What is noticeable is that living on a boat for many young people is an answer to the high rents and lack of housing in London . Although it can be a lifestyle choice I think for many boaters find it is the only way to afford to live in a 'one bed' space on their own. The amount of boaters on the canals around here has increased tenfold over the years. As well as the very few who 'make a mess' these boaters have made the canal walkways feel safer and in turn it is now becoming 'desirable' to live by the canal ,attracting developers and privatisation. LVRP do not want people living on these moorings just boat tourists with attractive boats which is a real shame. E-ten trifles
  • Score: 10

7:25pm Thu 27 Mar 14

Marsh Lover says...

I disagree villagecranberry. I really do think that the boats make the area safer, interesting and often entertaining. But this is a nature park and people - and it has to be some boaters northerntracey - seem to treat it lie a rubbish dump. Im not a person who would dream or tarring everyone with the same brush - but from Springfield down to Hackney Wick the ARE boaters who strew the path with wood, bike parts, engine bits and all sorts. It's just not on to spoil our beautiful river like that. It's for everyone and we should all take care of it.
I disagree villagecranberry. I really do think that the boats make the area safer, interesting and often entertaining. But this is a nature park and people - and it has to be some boaters northerntracey - seem to treat it lie a rubbish dump. Im not a person who would dream or tarring everyone with the same brush - but from Springfield down to Hackney Wick the ARE boaters who strew the path with wood, bike parts, engine bits and all sorts. It's just not on to spoil our beautiful river like that. It's for everyone and we should all take care of it. Marsh Lover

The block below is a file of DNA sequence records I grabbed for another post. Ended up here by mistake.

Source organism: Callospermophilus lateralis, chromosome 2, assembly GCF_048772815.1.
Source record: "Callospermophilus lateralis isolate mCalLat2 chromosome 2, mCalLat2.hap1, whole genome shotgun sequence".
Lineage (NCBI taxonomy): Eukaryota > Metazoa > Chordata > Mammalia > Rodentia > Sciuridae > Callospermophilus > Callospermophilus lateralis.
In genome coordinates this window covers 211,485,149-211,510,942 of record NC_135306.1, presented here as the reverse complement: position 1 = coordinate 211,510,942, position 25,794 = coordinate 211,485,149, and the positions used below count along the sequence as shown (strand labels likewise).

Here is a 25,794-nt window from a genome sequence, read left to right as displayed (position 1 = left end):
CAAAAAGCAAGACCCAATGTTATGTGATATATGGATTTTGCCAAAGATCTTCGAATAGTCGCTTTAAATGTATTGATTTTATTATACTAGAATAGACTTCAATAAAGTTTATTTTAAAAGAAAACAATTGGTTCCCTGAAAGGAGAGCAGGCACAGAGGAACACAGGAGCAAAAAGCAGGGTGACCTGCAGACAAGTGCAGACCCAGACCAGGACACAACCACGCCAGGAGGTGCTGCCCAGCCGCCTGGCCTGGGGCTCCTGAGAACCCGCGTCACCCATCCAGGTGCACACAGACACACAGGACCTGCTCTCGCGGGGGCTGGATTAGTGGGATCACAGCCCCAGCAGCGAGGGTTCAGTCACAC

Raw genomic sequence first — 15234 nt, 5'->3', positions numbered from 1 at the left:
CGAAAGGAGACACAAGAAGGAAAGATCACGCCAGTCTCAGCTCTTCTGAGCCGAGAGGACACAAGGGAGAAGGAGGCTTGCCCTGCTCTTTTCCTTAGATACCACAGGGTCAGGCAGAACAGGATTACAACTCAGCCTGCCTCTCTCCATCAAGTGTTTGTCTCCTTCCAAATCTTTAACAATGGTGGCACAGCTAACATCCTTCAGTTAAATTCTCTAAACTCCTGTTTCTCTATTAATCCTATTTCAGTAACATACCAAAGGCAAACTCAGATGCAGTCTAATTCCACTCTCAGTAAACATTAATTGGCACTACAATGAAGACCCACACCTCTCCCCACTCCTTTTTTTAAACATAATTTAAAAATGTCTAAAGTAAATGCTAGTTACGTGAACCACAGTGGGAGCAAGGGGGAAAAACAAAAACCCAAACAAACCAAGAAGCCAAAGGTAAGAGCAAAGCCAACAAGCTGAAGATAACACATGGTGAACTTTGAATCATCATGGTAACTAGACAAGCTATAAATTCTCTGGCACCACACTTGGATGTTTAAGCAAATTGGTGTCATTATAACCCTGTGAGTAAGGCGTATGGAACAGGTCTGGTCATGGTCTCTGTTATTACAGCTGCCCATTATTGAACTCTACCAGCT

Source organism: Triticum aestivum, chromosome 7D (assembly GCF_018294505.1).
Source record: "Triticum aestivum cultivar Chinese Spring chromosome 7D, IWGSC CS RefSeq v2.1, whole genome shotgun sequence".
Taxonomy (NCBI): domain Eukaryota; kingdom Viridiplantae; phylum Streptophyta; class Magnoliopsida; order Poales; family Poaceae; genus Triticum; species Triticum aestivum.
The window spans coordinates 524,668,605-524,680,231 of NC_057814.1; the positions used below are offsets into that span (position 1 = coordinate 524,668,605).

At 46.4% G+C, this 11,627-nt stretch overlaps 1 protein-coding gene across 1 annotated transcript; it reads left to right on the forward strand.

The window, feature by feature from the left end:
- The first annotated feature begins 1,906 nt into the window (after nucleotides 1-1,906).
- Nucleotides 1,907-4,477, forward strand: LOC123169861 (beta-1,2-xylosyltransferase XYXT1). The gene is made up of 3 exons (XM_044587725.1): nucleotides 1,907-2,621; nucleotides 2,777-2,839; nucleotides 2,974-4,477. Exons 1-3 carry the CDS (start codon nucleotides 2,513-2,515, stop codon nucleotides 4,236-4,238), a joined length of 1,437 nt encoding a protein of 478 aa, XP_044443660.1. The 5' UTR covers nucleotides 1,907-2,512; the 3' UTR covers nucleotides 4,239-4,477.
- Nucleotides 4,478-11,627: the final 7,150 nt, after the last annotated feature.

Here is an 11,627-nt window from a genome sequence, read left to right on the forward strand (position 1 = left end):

• Score: 13

9:24pm Thu 27 Mar 14

Villagecranberry says...

Marsh Lover wrote:
I disagree villagecranberry. I really do think that the boats make the area safer, interesting and often entertaining. But this is a nature park and people - and it has to be some boaters northerntracey - seem to treat it lie a rubbish dump. Im not a person who would dream or tarring everyone with the same brush - but from Springfield down to Hackney Wick the ARE boaters who strew the path with wood, bike parts, engine bits and all sorts. It's just not on to spoil our beautiful river like that. It's for everyone and we should all take care of it.
I cannot understand why you disagree as we are singing shanty songs from the same song sheet if you read my first comment as well?
[quote][p][bold]Marsh Lover[/bold] wrote: I disagree villagecranberry. I really do think that the boats make the area safer, interesting and often entertaining. But this is a nature park and people - and it has to be some boaters northerntracey - seem to treat it lie a rubbish dump. Im not a person who would dream or tarring everyone with the same brush - but from Springfield down to Hackney Wick the ARE boaters who strew the path with wood, bike parts, engine bits and all sorts. It's just not on to spoil our beautiful river like that. It's for everyone and we should all take care of it.[/p][/quote]I cannot understand why you disagree as we are singing shanty songs from the same song sheet if you read my first comment as well? Villagecranberry